I realize that the push to get millennials out to the polls this election has been overwhelming and many are sick of it. It seems like every major social media platform got involved; Facebook and even comedian Aziz Ansari tried to spread the word.
People have reason to be concerned. Civic Youth reported that only 21.5 percent of millennials voted in 2014.
So why do we shun the polls? In short, we’re not lazy in regards to the political process, we’re exhausted by it. Less than a third of young voters think politicians are doing the honorable thing by running for office compared to the two-thirds who think they aren’t doing it for the right reasons, according to The Economist’s article “Let’s set the world on fire.”
Doing something for the right reason is pretty important to us. A 2015 Millennial Impact Report said 84 percent of millennials made a charitable donation in 2014. And of those who donated, only 22 percent said their donation was company-solicited, meaning 78 percent made donations on their own. Even despite our mounting student debt. Additionally, 70 percent of millennials spent at least an hour volunteering, with more than one-third volunteering up to 10 hours.
“Millennials can barely remember a time when jobs were plentiful or Washington wasn’t gridlocked,” The Economist article said. “More than a third of them live with their parents. Many have vast college debts. Small wonder they are alienated.”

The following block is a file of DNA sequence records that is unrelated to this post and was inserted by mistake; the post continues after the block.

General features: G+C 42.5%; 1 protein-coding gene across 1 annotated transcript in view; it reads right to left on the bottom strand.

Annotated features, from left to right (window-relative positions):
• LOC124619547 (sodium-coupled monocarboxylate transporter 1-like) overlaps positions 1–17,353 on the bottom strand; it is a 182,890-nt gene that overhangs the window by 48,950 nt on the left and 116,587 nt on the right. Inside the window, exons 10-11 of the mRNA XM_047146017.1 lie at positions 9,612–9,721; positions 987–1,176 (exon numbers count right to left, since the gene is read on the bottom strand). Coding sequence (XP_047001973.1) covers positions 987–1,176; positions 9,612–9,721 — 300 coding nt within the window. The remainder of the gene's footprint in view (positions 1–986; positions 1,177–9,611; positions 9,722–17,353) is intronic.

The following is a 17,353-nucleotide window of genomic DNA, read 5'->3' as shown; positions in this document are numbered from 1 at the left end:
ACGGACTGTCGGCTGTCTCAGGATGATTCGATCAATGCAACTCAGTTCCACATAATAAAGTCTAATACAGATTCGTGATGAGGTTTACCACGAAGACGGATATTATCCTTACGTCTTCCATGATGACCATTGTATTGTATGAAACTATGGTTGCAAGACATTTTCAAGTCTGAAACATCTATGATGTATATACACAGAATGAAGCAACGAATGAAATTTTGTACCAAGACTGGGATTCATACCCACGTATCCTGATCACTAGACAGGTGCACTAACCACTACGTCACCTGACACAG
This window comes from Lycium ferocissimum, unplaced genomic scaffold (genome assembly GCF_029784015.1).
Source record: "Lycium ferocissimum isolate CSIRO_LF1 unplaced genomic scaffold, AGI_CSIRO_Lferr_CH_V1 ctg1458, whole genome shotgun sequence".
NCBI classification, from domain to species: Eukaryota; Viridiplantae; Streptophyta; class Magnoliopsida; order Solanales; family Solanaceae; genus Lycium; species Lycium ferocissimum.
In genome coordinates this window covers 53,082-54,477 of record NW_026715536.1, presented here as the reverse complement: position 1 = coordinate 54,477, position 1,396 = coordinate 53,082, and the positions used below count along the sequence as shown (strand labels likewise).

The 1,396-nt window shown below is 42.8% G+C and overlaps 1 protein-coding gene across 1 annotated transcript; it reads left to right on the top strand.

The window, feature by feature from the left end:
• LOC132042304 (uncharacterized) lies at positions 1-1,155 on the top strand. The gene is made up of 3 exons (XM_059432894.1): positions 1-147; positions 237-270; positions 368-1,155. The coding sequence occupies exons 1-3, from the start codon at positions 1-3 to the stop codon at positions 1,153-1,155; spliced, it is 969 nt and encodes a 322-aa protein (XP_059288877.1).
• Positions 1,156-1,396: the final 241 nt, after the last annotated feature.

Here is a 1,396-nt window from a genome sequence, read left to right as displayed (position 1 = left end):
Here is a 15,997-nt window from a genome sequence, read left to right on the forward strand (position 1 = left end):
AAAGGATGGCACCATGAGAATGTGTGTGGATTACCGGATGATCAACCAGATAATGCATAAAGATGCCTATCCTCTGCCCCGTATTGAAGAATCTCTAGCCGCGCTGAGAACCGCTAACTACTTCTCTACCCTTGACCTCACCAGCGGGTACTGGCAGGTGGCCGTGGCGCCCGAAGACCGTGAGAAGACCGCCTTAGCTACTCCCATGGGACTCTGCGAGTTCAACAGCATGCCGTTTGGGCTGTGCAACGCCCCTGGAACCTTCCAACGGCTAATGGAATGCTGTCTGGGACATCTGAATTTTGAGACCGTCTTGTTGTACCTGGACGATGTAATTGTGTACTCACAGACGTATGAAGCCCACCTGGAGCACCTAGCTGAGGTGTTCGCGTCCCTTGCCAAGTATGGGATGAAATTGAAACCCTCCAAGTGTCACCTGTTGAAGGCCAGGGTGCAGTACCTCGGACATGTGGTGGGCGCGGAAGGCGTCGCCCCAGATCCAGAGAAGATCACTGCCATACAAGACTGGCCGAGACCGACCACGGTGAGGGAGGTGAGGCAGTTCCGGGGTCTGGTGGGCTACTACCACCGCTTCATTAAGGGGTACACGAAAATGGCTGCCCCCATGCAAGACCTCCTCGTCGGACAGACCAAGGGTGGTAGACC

In other words: Government worked for the baby boomers, not the millennials.
Here’s the thing, though. Millennials have overtaken baby boomers, a demographic known for consistent voting, as the largest living generation according to a Pew Research Center article. If we wanted to, we could make our voices heard. It’s hard to ignore us when there’s about 75 million of us.
I know feeling like one in 75 million is akin to spitting in the ocean. So let’s break it down even further.
Anyone remember the Florida recount in 2000 that decided the presidential election? It came down to 537 votes, according to Wade Payson-Denney’s CNN article “So, who really won? What the Bush v. Gore studies showed.”
But, you say, recounts don’t happen every day. That’s fair. But have you thought beyond the presidential election? Who’s running for Senate? For county commissioner? For state representative? Those are the people who could bring a real change to Kansas and that’s where your vote should be focused if you still believe your vote doesn’t count.
Don’t believe me? The 2014 Kansas gubernatorial election came down to 33,052 votes, according to Politico’s “2014 Kansas Governor Election Results” article. That’s just a little more than total enrollment at Kansas State. Point is, we as a university, as a state, as a nation and as a voter can make a difference.
So do yourself a favor. Get out and vote. You can wait until Nov. 8, or you can advance vote in the Bluemont Room on weekdays from 10 a.m. to 5 p.m through Nov. 4. The final day of advance voting will be held from 10 a.m. to noon on Nov. 7.
Ditch the apathy and tell the politicians how you really feel.